1428 Garrison Roll

This transcription of various enquests taken into accusations of lax administration was given to me by Michael Crellin — as far I know a full transcription has never appeared in print. It gives the names of many of those involved and is probably the earliest record of the soldiers. Note however how many names refer to Lancashire — the Stanley Lord had moved his own forces to guard his interests in his newly acquired Kingdom.

Extracts were used by the indefatigable John Quayle, Clerk of the Rolls, in his 18th Century Book of Precedents, now in Manx Museum [MM MS510C] — from which extracts were printed in the unpublished documents series.

Sacheverell almost certainly used this parchment roll as the basis for his comments re John Coate, the over-zealous Comptroller who provoked the problems, before the Lord's Lieutenant, Henry Byron, was sent over to sort it out - one result was the further codification of the Laws of Mann which were promulgated at Tynwald in 1429.

I have split it into convenient sized sections — mostly at natural breaks — and attached a a somewhat free rendition into modern English - the formulaic 'puttes him to enquest' I have translated as 'pleads not guilty'. The transcription does not attempt to give the line structure of the original though the marginal comments are shown alongside the relevant paragraph - the marginal numbers are most likely by John Quayle as they correspond to those in his printed extracts (not having seen the parchment I can't confirm it but Quayle's handwriting is normally distinctive). Marginal comments are in latin - possibly the work of the clerk for ease of finding the accusation, some comments would however appear to postdate the enquest as they refer to decisions made off Island. The first part of the roll would appear to be damaged so there are a few gaps in the transcription.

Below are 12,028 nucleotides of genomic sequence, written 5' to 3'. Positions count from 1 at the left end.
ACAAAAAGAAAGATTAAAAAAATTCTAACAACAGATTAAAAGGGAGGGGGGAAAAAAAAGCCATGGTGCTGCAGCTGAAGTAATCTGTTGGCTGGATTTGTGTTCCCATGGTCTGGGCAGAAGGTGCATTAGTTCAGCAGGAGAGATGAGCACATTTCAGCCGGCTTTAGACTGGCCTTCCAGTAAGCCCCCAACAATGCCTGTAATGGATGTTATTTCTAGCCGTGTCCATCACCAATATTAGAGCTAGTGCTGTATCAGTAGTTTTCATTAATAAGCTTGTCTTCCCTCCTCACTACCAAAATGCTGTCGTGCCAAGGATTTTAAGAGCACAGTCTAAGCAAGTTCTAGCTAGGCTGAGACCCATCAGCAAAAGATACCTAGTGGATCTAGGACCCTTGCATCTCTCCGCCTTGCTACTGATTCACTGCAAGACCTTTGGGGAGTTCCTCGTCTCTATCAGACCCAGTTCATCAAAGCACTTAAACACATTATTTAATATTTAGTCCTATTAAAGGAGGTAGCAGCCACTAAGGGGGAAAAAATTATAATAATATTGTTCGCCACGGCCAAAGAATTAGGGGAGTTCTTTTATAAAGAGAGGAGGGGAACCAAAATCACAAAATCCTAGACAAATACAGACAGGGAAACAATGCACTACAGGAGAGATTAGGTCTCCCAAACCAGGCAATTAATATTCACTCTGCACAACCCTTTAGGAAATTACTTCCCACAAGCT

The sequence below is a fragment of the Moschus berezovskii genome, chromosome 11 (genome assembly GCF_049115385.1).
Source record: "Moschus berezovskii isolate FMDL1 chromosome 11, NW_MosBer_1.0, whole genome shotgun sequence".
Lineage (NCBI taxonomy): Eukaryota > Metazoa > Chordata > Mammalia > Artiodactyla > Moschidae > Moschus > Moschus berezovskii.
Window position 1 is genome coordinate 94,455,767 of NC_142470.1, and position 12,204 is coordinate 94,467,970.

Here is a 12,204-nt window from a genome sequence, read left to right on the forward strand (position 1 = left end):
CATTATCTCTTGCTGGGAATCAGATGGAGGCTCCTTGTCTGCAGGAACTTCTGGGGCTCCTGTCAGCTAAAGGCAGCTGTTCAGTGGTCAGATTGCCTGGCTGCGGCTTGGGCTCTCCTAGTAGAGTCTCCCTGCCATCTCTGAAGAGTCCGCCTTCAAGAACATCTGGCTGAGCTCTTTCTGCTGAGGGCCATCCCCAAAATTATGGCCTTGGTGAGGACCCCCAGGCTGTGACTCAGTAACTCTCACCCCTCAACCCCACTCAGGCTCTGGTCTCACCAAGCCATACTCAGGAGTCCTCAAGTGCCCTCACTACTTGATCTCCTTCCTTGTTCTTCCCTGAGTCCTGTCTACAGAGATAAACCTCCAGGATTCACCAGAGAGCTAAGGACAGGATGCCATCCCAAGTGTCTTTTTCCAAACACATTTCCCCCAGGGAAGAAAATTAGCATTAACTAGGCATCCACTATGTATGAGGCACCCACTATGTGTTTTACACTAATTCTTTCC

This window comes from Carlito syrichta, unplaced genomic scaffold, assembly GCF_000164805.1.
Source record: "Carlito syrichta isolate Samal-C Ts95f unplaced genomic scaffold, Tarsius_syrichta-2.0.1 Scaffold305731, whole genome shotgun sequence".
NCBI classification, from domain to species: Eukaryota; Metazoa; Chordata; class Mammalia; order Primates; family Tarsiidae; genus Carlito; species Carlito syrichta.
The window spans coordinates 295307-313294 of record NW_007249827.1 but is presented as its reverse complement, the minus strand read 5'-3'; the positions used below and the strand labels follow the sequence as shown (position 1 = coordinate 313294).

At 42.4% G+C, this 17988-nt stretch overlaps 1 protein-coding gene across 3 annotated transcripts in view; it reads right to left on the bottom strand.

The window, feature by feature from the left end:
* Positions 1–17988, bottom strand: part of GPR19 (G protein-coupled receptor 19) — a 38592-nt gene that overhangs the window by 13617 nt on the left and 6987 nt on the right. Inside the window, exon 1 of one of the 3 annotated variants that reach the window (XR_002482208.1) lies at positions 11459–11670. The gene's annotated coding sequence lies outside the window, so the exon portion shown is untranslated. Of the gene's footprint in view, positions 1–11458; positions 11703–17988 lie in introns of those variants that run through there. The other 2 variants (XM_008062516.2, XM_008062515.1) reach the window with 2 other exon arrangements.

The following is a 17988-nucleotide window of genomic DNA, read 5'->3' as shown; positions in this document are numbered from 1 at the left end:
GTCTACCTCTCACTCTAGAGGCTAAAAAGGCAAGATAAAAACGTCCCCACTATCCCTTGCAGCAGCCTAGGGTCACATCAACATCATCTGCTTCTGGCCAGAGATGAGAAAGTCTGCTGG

The parchment would appear to have been originally an inventory reused to act as a note of the enquest. It would appear from the names that the sections given here as parts 2 and 3 pre-date that of the main enquest (parts 4-10). The first part appears to be taken at the Peel (Peel Castle) - the present town of Peel is generally referred to as Holmtown, further depositions were taken at Castle Rushen. John of Fasakerley was Lieutenant of Mann around this period, but is reported in the dated portion of 1428 as having been sent away and replaced by two Captains. Hence it appears that John Cote had provoked an earlier enquest, the result of which was unacceptable to some party with the result that Henry of Byrom was sent over as Lieutenant in 1428 and he convened the later enquest - the roll gathering together the record of the earlier and later enquests.

The feast of St Michael the Archangel, 29th September, was the start of the financial year and thus it is likely that the clerk, Lord's officers etc would all need to be present.


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